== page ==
The motoring world's weirdest soap opera takes another turn.

With all the press coverage Ford's GT legal battles are gaining, it makes you wonder if it's been worth the Blue Oval's time protecting its halo car with a no sell-on clause.

The second-generation GT arrived last year, and buyers had to go through an intensive application and vetting process before being allowed to buy that car. Part of that process was adhering to a clause that prevented the car being sold on for two years. This was done to protect Ford's brand value and stop people flipping the car for profit on its already astronomical UK base price of £519,995.

More scandalous John-Cena-selling-his-GT news:

John Cena 2006 Ford GT

The first instance of somebody selling on their GT and Ford getting a little upset over it was when professional wrestler and actor John Cena decided he no longer wanted his example of the limited run of 500 supercars late last year.

In response, Ford claimed that Cena sold the car for a 'large profit from the unauthorised resale flip…' and that it 'suffered additional damages and losses…' as a result. Among those losses claimed in the suit were brand value, ambassador activity and customer goodwill. It ended up seeking £370,000 for Cena’s breach of contract.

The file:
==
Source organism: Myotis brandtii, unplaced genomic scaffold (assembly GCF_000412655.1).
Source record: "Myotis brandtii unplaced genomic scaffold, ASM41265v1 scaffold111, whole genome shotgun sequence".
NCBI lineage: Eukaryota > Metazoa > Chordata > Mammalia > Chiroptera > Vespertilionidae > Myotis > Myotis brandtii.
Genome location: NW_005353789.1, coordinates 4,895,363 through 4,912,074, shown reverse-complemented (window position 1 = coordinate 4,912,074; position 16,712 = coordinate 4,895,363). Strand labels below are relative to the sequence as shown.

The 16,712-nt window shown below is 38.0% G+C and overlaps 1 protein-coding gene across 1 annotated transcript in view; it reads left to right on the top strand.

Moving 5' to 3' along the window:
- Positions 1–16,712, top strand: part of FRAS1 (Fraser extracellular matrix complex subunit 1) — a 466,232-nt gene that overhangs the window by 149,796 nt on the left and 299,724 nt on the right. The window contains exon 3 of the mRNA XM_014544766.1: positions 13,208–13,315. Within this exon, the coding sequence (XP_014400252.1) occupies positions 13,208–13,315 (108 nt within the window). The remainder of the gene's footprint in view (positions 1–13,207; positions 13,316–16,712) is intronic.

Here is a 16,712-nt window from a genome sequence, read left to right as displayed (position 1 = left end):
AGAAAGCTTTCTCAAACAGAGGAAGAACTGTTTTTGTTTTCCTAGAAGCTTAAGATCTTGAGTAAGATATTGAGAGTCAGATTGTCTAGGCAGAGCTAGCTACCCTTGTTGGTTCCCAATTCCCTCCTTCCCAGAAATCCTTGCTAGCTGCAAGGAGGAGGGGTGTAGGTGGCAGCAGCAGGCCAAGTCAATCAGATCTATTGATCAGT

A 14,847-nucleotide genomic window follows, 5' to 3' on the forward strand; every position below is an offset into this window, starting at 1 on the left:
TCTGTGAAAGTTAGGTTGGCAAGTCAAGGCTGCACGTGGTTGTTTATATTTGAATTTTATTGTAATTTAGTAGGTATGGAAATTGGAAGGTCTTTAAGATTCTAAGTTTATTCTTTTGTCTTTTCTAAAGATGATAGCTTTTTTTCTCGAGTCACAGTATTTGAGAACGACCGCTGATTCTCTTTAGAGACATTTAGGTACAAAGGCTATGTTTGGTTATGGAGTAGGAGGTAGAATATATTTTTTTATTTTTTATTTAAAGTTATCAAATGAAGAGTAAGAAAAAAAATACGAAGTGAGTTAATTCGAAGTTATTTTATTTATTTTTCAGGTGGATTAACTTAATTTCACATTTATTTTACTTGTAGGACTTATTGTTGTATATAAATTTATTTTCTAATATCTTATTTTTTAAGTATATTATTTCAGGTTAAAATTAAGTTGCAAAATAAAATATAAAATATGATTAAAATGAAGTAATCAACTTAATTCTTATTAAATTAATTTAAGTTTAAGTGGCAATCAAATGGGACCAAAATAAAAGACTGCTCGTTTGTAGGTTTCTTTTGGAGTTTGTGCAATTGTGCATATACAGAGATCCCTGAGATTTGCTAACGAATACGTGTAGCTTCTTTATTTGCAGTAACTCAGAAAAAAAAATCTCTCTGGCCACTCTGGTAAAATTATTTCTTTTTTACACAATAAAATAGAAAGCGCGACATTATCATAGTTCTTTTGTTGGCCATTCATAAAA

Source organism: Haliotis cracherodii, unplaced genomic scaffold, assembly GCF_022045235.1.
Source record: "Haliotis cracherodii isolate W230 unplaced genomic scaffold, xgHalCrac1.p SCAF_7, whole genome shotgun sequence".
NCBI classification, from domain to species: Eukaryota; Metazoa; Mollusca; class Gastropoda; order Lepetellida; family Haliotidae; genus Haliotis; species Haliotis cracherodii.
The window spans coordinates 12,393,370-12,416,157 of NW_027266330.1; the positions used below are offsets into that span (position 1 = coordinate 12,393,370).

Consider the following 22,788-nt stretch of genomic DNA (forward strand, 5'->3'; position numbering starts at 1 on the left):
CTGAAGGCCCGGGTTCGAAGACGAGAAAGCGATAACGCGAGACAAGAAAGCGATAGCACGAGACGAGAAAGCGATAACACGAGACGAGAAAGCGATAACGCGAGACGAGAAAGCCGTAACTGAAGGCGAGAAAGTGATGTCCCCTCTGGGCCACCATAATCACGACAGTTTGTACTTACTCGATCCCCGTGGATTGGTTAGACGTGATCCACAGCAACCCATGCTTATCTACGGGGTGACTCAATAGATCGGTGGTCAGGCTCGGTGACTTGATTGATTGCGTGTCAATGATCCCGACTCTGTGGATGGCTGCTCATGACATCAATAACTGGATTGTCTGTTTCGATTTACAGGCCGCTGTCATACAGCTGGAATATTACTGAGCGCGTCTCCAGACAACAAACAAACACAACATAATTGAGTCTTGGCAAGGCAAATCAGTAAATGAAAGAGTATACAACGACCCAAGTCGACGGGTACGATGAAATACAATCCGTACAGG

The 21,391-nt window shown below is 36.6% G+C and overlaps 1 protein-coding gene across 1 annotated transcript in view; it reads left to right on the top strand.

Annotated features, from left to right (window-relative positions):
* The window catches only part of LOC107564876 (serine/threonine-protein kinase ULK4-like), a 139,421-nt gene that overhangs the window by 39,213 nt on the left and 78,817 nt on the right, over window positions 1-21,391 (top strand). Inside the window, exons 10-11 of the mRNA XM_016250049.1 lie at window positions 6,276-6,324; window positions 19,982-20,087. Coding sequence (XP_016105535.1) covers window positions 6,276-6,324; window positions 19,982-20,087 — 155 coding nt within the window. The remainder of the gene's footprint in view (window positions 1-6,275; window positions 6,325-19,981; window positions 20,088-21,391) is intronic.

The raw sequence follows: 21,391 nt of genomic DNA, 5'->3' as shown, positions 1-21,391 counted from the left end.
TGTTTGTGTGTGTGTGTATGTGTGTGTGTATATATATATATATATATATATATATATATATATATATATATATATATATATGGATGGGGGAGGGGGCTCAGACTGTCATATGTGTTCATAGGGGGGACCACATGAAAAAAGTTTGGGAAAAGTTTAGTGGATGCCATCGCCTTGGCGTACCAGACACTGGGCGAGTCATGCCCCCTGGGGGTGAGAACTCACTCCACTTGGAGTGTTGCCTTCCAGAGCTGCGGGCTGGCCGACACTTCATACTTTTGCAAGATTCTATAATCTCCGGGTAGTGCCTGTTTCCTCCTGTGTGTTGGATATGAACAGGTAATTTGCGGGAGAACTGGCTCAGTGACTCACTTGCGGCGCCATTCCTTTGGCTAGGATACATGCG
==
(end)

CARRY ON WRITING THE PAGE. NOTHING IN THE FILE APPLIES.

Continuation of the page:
Cena sells the car, Ford gets upset, both sides settle. That'd be the logical end to the story, but no. Ford is now chasing the dealer that facilitated the sale.

According to reports in the US, Ford filed a lawsuit against New Autos Inc in Chico, California on 22 November 2017, seeking damages, costs and the car itself. The dealer says it sold the car weeks before Ford came calling, but Ford says the dealer knew about the no selling-on agreement.

Since its sale, the car apparently hasn't been registered either.

To be continued...

Gallery: 2017 Ford GT